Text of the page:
John Kerry doesn't mean what he says. This statement doesn't represent a partisan attack on the Massachusetts senator. For his supporters, it's one of his most attractive qualities. Indeed, if it weren't for his insincerity, John Kerry would face a revolt among his liberal base and a political meltdown generally.
Consider: Liberals think that opposition to gay wedlock is bigoted and backward. John Kerry, who repeats his opposition to gay marriage whenever asked, has therefore outed himself as a kind of gay-basher. He joins Jerry Falwell, Pat Robertson and the rest of the Christian right gang in seeking to deny gays their "civil rights." So, John Kerry must be a hateful fundamentalist merely posing as an intellectually condescending Boston Brahmin.
But wait. When Kerry says he opposes gay marriage, everyone -- especially his most fervid supporters -- knows he doesn't mean it. The primary legal obstacle to the spread of gay marriage around the country is the Defense of Marriage Act, which protects states from having to recognize marriages from other states. Kerry opposed it upon its passage in 1996. He seems inclined to accept the steady, court-imposed march of gay wedlock. This means Kerry is functionally in favor of gay marriage - he's just afraid to say so. Hurray for political cowardice!
Kerry promises to cut the deficit in half in five years. If you believe what he says about taxes -- he'll retain and even augment the Bush tax cuts on the middle class, and repeal only the tax cuts on the rich -- that means Kerry must implement stiff spending cuts to pay for his program. His health-care plan alone will cost $900 billion over 10 years, and his promised tax increase will only produce $250 billion. So there will be great budgetary pain in the Kerry administration, especially considering that Democrats have accused President Bush of drastic spending austerity when domestic discretionary spending has increased a whopping 40 percent over four years. But relax. Kerry doesn't mean it, either on the deficit or taxes, or maybe both.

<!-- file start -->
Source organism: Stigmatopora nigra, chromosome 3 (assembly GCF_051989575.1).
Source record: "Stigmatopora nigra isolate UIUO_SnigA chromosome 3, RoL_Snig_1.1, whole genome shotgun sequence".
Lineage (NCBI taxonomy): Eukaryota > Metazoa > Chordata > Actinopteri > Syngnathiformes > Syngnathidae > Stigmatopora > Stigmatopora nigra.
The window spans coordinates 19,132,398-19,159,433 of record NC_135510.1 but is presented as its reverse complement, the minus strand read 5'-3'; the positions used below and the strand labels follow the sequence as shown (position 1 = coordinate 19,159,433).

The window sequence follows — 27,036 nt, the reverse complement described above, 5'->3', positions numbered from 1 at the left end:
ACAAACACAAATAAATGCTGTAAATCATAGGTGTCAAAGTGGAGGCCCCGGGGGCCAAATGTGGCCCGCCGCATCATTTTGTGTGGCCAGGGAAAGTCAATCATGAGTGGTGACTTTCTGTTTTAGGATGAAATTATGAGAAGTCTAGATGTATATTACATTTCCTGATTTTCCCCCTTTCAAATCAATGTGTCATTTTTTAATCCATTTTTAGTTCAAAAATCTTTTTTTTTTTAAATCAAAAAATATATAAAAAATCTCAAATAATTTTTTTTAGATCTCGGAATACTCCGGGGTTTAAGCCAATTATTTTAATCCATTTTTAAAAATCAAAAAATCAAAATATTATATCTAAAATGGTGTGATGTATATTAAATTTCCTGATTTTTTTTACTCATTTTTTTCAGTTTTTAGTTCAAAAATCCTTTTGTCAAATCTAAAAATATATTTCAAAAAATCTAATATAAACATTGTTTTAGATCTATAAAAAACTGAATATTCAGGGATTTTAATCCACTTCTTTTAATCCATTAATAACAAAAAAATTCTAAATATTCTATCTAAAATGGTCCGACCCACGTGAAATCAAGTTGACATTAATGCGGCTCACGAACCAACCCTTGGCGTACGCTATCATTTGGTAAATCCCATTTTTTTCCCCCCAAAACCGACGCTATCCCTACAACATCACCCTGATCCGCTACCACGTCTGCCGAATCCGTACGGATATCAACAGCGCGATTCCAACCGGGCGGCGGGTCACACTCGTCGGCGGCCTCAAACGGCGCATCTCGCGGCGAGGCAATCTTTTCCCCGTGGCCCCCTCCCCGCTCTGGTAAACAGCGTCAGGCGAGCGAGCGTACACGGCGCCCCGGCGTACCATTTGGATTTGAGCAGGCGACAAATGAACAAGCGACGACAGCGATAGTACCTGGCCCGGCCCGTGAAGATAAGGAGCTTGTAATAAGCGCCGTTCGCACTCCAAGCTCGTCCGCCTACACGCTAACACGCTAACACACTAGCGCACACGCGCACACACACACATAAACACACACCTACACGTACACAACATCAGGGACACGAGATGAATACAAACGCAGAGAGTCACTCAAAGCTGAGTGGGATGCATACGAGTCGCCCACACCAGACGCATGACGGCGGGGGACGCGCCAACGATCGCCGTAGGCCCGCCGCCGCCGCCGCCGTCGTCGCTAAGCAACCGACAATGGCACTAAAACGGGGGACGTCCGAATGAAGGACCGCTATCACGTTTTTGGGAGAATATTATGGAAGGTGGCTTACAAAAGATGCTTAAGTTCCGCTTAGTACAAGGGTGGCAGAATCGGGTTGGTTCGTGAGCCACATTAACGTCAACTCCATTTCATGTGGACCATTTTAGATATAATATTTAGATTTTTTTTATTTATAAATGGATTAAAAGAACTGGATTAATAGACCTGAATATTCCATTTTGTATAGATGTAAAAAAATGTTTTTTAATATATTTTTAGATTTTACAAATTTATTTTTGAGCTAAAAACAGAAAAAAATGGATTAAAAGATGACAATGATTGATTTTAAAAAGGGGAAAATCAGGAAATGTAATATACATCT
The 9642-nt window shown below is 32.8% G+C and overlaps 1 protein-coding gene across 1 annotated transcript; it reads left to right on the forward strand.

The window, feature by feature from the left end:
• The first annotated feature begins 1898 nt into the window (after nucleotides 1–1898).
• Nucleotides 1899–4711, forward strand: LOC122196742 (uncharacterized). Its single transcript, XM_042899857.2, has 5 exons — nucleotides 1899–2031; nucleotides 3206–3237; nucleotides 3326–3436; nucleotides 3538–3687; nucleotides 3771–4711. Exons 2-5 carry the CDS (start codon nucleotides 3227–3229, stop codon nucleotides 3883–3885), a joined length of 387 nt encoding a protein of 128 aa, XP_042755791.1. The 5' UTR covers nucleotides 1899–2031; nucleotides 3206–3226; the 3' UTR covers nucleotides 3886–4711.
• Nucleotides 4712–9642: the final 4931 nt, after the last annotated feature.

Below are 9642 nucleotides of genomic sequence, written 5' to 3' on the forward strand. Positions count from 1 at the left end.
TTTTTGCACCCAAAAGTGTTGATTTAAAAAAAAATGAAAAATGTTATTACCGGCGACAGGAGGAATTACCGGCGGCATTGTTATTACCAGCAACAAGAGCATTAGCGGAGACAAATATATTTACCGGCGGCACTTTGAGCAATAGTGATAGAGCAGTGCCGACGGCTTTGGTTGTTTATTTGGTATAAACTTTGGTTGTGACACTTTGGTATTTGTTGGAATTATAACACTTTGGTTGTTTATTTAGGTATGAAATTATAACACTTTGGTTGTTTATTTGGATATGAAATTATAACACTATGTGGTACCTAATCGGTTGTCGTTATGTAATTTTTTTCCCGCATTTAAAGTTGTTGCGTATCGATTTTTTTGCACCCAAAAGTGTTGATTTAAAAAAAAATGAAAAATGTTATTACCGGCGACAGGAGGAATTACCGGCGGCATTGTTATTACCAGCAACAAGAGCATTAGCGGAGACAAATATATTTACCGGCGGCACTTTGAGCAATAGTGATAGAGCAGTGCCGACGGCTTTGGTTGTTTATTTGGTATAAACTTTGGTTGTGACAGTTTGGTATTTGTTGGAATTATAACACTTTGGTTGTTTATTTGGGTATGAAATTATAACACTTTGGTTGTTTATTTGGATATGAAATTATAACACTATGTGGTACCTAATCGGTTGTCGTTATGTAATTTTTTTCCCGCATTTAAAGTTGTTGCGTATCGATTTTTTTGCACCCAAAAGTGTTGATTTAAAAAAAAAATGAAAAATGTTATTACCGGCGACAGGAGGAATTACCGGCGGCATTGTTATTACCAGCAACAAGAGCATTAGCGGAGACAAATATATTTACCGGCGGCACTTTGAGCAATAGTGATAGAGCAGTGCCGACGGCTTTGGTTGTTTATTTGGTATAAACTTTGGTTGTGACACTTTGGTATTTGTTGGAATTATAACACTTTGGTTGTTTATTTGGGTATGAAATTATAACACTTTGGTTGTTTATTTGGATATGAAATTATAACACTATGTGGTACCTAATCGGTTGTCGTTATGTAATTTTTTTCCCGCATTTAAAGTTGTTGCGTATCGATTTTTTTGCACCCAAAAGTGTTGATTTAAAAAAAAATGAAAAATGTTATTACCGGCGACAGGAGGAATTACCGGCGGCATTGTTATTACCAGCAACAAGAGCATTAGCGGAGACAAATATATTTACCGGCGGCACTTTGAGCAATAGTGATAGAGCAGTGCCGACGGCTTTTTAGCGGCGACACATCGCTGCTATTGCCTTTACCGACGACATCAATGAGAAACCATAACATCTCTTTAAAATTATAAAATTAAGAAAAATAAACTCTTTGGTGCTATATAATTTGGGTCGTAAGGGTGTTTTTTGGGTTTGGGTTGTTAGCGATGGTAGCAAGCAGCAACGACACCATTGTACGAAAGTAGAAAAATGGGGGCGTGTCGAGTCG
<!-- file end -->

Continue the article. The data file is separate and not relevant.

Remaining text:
Kerry voted to authorize the Iraq War. This was nearly disqualifying in a Democratic Party deeply opposed to the war. Kerry saved himself by convincing liberal primary voters that he didn't really mean his war-authorization vote, at least not in the sense it was commonly understood (i.e., authorizing Bush to go to war). Later, Kerry voted against $87 billion in funding for U.S. troops and reconstruction efforts in Iraq. His support for de-funding the U.S. operation would seem deeply irresponsible. Unless, of course, Kerry didn't really mean it.
Saying what you don't mean can, despite all its political benefits, be confusing. Kerry voted for the Patriot Act, then declared that he didn't really mean it during the Democratic primaries. Now, attacked by the Bush team for opposing the Patriot Act, Kerry objects that he didn't mean that either. Which position doesn't he mean more?
Who can know? It was once said of the famously contentious 17th-century Puritan rebel John Lilburne, "If the world were emptied of all but John Lilburne, Lilburne would quarrel with John, and John with Lilburne." If he were similarly left all alone on the field of political combat, John would quarrel with Kerry, and Kerry with John.
In the Senate, Kerry defended free trade for years. Lately, he has explained to protectionist Democratic voters that he didn't mean it. He advocates including labor and environmental standards in trade agreements, a position that will make it difficult for the United States to forge future free-trade agreements. And he supports a crackdown on "outsourcing," also known as free trade in labor. If Kerry follows through, he will be the first U.S. president in 50 years to abandon the U.S. posture of pushing for more global economic openness. But maybe he hasn't meant what he has said in the course of explaining that he didn't mean what he used to say on trade.
Or maybe he's being sincere. That would be truly frightening.